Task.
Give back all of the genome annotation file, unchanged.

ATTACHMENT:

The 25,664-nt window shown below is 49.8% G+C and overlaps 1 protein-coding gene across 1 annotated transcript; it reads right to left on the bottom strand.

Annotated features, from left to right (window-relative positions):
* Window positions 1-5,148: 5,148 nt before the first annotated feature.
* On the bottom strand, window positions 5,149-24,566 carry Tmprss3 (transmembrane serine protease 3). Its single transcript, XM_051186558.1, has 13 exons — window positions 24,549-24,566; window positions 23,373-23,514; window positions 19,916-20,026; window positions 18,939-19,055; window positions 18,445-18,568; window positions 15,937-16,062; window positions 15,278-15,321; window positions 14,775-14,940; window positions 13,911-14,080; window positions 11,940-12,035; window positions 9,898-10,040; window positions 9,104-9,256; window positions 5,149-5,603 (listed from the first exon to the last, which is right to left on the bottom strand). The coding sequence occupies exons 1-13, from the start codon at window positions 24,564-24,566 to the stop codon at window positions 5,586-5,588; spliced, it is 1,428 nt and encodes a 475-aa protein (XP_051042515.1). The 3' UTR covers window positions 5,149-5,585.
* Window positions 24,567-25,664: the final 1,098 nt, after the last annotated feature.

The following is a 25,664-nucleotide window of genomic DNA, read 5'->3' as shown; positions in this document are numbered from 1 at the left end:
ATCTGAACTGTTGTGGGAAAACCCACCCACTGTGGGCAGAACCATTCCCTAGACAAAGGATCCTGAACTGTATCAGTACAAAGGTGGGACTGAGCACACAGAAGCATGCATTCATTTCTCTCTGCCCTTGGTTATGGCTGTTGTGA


The 25,664-nt window shown below is 49.8% G+C and overlaps 1 protein-coding gene across 1 annotated transcript; it reads right to left on the bottom strand.

Annotated features, from left to right (window-relative positions):
* Window positions 1-5,148: 5,148 nt before the first annotated feature.
* On the bottom strand, window positions 5,149-24,566 carry Tmprss3 (transmembrane serine protease 3). Its single transcript, XM_051186558.1, has 13 exons — window positions 24,549-24,566; window positions 23,373-23,514; window positions 19,916-20,026; window positions 18,939-19,055; window positions 18,445-18,568; window positions 15,937-16,062; window positions 15,278-15,321; window positions 14,775-14,940; window positions 13,911-14,080; window positions 11,940-12,035; window positions 9,898-10,040; window positions 9,104-9,256; window positions 5,149-5,603 (listed from the first exon to the last, which is right to left on the bottom strand). The coding sequence occupies exons 1-13, from the start codon at window positions 24,564-24,566 to the stop codon at window positions 5,586-5,588; spliced, it is 1,428 nt and encodes a 475-aa protein (XP_051042515.1). The 3' UTR covers window positions 5,149-5,585.
* Window positions 24,567-25,664: the final 1,098 nt, after the last annotated feature.

The following is a 25,664-nucleotide window of genomic DNA, read 5'->3' as shown; positions in this document are numbered from 1 at the left end:
ATCTGAACTGTTGTGGGAAAACCCACCCACTGTGGGCAGAACCATTCCCTAGACAAAGGATCCTGAACTGTATCAGTACAAAGGTGGGACTGAGCACACAGAAGCATGCATTCATTTCTCTCTGCCCTTGGTTATGGCTGTTGTGA